6. By 'eck, lad! That's impressive! I like the cloven hoof idea, and can't wait to see it all finished.

  7. This is an amazing piece of work, and should be an inspiration to all of the rest of us to get to work on our own projects.

    Sadly, I doubt mine will ever approach this level of brilliance, but still, one can shoot for it, yes?

    And, for the record, the red outlining is a masterful detailing touch.

  8. A couple more thoughts: I like the idea of a semophore (not sure of Abdul666's idea of a heliograph - this beastie is likely to pitch and roll as it walks which would throw off reflected light in wrong direction...).
    In terms of other 'extras' - have you thought of fuel - a coal store? Or is the coal stored below down that trapdoor?

  9. Mr Womack, Sir, you flatter me! In all honesty, I have to submit that there is nothing amazing, secret, or special about the techniques I employ - it is simply a matter of patience and attention to detail. But I'm very pleased that you like it! Thanks for the link on your own blog, too! Much appreciated!

    Scott - the coal bunker is below the porthole to the right of the steps as you look forwards from the engine. It just doesn't have any coal in it yet! (It's easy to spot - it's green, with lots of rivets!)

  10. Colonial, Nice work as always. We did a colonial game last weekend which I will post on my blog as soon as I process all the pictures! I had to use someones point and shoot so the pics were so so. In any case, the Brits (again) landed in row boats with ner a gunboat in site. So between your project and the need to forward project more colonial power, I am starting a Gunboat project. I am going to do some simple 10mm versions first (we do colonial in 10mm and 28mm) then work my way up in scale and complexity.

    How are the flatpacks coming along?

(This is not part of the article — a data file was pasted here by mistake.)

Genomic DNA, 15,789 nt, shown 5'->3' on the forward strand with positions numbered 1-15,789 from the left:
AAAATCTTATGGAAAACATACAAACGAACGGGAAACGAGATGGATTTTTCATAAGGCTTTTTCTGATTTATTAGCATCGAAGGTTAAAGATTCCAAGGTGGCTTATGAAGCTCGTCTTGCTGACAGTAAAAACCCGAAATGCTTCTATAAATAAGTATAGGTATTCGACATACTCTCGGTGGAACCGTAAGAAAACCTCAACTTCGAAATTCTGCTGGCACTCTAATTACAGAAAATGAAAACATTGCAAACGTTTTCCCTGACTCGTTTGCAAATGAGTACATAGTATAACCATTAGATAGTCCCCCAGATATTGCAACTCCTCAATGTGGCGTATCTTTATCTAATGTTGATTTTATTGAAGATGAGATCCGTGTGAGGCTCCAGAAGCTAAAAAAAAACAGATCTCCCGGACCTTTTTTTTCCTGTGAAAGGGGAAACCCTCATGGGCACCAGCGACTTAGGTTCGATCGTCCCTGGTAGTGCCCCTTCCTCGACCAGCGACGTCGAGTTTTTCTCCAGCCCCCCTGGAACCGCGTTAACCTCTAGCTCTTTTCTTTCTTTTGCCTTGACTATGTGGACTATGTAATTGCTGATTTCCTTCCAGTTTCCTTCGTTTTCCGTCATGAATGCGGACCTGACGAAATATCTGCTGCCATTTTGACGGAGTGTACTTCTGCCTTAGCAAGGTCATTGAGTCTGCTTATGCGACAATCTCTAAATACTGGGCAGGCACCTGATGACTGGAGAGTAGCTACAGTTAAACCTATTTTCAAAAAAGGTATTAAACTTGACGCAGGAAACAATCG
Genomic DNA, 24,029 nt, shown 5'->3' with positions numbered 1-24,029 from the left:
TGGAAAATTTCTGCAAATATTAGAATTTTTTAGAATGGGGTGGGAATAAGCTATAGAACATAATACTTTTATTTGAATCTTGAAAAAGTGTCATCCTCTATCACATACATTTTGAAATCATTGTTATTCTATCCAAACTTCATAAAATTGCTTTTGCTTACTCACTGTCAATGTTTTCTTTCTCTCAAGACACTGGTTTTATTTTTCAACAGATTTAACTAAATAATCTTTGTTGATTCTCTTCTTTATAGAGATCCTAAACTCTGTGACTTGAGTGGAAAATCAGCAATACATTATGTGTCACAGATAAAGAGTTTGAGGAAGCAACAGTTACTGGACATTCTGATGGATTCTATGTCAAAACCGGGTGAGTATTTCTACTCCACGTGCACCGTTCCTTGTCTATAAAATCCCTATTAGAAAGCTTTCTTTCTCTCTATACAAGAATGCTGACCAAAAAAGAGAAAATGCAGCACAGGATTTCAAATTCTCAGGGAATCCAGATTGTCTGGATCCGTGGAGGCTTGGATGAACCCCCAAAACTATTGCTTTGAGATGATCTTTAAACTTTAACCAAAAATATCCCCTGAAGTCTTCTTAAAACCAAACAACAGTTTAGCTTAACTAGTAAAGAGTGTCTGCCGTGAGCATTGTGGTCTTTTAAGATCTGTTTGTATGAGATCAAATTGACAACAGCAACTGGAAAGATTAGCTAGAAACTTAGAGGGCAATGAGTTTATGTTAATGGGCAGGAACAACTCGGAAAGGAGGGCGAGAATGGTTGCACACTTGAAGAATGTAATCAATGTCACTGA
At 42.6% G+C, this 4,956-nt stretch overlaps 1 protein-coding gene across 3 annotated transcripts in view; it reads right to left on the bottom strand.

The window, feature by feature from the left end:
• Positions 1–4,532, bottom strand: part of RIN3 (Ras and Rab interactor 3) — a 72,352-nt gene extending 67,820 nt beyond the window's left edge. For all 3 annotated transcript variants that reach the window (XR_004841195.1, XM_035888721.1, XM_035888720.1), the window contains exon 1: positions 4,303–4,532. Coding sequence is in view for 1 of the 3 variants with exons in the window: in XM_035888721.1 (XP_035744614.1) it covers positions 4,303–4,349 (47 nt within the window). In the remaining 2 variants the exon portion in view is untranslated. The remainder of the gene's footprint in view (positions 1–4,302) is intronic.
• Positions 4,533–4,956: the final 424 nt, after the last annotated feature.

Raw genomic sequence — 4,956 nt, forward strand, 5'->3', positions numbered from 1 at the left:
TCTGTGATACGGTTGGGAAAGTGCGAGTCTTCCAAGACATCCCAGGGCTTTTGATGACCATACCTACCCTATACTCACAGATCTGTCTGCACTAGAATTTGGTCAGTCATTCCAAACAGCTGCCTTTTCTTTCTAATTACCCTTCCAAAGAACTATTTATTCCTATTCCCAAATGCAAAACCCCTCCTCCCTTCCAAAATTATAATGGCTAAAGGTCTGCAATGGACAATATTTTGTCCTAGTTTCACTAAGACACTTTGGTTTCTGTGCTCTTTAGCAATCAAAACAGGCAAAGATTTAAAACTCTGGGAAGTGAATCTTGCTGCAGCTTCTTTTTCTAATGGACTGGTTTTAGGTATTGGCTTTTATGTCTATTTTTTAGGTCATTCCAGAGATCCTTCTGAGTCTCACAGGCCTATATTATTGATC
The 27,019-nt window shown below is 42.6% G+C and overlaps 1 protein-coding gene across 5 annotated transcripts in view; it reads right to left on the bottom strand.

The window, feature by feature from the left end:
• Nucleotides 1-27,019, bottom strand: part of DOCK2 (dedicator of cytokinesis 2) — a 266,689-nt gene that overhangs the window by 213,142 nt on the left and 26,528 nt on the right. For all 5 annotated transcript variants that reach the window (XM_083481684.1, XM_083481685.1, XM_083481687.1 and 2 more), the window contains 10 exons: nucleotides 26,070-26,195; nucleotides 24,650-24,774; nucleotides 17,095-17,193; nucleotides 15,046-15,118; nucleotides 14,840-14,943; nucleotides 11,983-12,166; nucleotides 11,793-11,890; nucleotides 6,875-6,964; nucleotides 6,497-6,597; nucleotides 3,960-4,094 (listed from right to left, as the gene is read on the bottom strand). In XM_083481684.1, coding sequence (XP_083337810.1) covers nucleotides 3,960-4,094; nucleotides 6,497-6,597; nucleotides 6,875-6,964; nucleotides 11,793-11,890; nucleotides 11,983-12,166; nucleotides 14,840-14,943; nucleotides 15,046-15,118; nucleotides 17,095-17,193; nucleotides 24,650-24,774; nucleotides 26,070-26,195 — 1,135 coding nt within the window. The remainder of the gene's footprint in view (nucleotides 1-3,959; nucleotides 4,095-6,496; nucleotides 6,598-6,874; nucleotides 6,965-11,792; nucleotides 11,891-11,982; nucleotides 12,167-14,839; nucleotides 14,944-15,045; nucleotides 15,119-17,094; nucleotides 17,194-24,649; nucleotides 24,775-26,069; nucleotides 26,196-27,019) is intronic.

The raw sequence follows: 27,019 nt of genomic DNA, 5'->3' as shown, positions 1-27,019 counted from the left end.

11. Wow. Incredible work as always. what do you make your rivets from?

  12. Hi, Sky. Glad to hear you're being productive! No new to report on flatpacks at the moment - I'm considering options...

    Rich - Thank you! I cut my rivets from plastic rod, mostly 1mm and 1.6mm diameter. I generally cut about twenty or thirty at a time by hand, and apply them with what we in the medical profession refer to as 'a pointy stick'. I know this sounds like technical jargon, but I find more primitive methods rarely achieve the required result.

  13. It is only through the selfless devotion to higher endeavours such as yours that mankind shall rise above the primordeal ooze of apathy and procrastination.....1760 rivets!!
    Press on to the higher plains of Perfidious Albion Old Boy..Huzza Huzza Huzza!
    The Captain salutes you.

  14. Well, since you put it that way, Captain... Aye, oreight then!

  15. Since you like Pirates -and thus their ships- AND 'innovative' contraptions...

    Lacepunk skyships
    (The Three Musketeers - 2011).

    One of the multiple facets of 'weirdness in the Tricornes era'

    'Pirates' are certainly the most popular of 'swashbuckling' games, and it's not uncommon for Pirates to encounter undeads of various types, King Kong-sized Godzilla type monsters...
    So it's only a matter of 'taking the plunge' and having the same 'liberty' on dry (main)land.

    Then, by the mid 18th C. vast parts of the Pacific Ocean were still to be explored, thus odd human races and cultures can be waiting for your daring adventurers in tricornes on a 'New Continent'. Or, alternatively, in an underground 'Lost Wold at the Earth Core', Pellucidar -fashion...

    Developed in a TMP post..

    Hope to be 'intriguing', if not 'inspirational' :) :) :)